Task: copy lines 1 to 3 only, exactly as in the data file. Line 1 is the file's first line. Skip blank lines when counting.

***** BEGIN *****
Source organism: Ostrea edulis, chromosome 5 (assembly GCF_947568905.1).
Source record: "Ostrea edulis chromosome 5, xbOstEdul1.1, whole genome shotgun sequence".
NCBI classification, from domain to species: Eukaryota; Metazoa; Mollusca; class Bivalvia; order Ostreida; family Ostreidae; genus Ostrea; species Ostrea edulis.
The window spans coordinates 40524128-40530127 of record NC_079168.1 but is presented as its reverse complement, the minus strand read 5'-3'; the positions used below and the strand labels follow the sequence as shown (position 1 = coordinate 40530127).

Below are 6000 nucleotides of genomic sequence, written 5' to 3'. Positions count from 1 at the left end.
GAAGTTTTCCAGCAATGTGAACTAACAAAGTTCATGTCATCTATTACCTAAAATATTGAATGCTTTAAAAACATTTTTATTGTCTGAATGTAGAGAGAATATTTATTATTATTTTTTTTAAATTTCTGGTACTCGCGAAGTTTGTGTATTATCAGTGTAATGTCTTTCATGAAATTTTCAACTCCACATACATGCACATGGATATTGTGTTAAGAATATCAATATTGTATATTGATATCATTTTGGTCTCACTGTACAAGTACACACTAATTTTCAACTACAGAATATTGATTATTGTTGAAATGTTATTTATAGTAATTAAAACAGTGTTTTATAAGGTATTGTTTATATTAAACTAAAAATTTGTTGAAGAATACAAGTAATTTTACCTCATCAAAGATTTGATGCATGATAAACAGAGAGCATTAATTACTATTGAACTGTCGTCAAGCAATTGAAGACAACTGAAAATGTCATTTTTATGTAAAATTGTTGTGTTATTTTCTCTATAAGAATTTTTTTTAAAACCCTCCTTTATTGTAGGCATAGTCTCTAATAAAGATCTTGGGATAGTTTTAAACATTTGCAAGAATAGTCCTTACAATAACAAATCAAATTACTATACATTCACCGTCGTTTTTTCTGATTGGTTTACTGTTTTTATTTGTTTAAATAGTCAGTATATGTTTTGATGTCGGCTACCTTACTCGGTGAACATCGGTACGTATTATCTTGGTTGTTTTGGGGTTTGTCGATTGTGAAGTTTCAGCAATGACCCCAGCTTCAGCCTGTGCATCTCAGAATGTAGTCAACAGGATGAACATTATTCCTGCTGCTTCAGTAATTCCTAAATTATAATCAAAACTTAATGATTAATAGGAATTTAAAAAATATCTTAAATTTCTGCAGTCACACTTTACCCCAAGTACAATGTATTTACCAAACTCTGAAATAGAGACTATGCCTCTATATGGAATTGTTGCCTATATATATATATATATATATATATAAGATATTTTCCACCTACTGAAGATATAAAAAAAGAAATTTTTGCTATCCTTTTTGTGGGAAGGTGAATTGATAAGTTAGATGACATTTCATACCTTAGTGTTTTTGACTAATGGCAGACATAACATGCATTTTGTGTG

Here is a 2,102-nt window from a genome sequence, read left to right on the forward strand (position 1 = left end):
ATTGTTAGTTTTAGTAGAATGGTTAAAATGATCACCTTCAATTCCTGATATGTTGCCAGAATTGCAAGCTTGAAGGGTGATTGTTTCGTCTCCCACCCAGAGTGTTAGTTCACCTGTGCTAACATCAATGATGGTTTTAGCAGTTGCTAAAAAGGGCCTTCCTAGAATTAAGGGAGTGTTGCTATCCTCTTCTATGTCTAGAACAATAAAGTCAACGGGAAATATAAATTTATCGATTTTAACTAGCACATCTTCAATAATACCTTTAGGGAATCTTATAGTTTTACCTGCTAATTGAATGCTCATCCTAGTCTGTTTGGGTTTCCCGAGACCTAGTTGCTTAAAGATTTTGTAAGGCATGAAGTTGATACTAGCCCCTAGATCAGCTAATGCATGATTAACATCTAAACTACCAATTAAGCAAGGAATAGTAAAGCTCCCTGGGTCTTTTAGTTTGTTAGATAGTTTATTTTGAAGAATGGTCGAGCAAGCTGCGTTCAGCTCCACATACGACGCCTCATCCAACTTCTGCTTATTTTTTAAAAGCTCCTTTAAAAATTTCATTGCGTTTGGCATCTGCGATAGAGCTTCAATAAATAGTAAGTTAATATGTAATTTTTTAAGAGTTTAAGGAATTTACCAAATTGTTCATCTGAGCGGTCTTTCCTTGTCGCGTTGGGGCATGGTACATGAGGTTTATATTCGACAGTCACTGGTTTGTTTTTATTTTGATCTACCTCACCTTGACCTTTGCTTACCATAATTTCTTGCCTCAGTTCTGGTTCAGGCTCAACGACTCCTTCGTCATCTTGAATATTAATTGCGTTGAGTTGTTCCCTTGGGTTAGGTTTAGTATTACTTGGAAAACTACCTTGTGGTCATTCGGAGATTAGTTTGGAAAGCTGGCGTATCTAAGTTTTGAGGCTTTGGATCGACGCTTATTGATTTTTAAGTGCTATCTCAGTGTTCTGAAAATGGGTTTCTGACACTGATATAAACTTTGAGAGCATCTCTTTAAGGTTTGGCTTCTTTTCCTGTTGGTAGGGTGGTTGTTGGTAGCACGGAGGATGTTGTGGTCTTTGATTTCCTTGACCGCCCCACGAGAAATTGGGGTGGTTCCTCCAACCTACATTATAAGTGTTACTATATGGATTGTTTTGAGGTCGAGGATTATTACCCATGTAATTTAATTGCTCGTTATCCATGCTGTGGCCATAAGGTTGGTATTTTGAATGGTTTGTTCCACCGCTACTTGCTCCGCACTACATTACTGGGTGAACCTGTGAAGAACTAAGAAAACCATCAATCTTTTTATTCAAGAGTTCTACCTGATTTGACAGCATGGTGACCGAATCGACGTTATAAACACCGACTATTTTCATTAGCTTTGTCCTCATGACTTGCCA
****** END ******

Source organism: Ostrea edulis, chromosome 5 (assembly GCF_947568905.1).
Source record: "Ostrea edulis chromosome 5, xbOstEdul1.1, whole genome shotgun sequence".
NCBI classification, from domain to species: Eukaryota; Metazoa; Mollusca; class Bivalvia; order Ostreida; family Ostreidae; genus Ostrea; species Ostrea edulis.